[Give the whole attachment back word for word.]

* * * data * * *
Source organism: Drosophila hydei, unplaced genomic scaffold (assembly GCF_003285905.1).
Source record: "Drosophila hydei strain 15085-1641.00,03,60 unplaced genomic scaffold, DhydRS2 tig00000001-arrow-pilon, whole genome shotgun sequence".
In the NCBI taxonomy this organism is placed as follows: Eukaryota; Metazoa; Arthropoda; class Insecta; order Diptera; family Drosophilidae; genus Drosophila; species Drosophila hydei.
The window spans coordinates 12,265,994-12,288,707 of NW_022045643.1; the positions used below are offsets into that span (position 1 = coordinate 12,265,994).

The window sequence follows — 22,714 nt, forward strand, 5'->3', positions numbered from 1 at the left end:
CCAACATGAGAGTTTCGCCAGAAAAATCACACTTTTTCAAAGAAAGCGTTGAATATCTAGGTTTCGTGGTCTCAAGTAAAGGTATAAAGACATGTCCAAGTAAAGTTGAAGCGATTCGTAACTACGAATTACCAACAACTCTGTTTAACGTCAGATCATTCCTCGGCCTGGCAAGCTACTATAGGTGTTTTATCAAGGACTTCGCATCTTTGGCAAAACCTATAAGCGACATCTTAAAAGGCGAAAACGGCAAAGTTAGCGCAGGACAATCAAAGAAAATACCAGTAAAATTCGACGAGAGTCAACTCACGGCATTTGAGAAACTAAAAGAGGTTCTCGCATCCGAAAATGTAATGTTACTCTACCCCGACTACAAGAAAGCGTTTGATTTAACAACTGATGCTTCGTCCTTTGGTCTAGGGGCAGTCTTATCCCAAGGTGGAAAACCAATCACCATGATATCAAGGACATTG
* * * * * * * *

Source organism: Drosophila hydei, unplaced genomic scaffold (assembly GCF_003285905.1).
Source record: "Drosophila hydei strain 15085-1641.00,03,60 unplaced genomic scaffold, DhydRS2 tig00000001-arrow-pilon, whole genome shotgun sequence".
In the NCBI taxonomy this organism is placed as follows: Eukaryota; Metazoa; Arthropoda; class Insecta; order Diptera; family Drosophilidae; genus Drosophila; species Drosophila hydei.
The window spans coordinates 12,265,994-12,288,707 of NW_022045643.1; the positions used below are offsets into that span (position 1 = coordinate 12,265,994).

The window sequence follows — 22,714 nt, forward strand, 5'->3', positions numbered from 1 at the left end:
CCAACATGAGAGTTTCGCCAGAAAAATCACACTTTTTCAAAGAAAGCGTTGAATATCTAGGTTTCGTGGTCTCAAGTAAAGGTATAAAGACATGTCCAAGTAAAGTTGAAGCGATTCGTAACTACGAATTACCAACAACTCTGTTTAACGTCAGATCATTCCTCGGCCTGGCAAGCTACTATAGGTGTTTTATCAAGGACTTCGCATCTTTGGCAAAACCTATAAGCGACATCTTAAAAGGCGAAAACGGCAAAGTTAGCGCAGGACAATCAAAGAAAATACCAGTAAAATTCGACGAGAGTCAACTCACGGCATTTGAGAAACTAAAAGAGGTTCTCGCATCCGAAAATGTAATGTTACTCTACCCCGACTACAAGAAAGCGTTTGATTTAACAACTGATGCTTCGTCCTTTGGTCTAGGGGCAGTCTTATCCCAAGGTGGAAAACCAATCACCATGATATCAAGGACATTG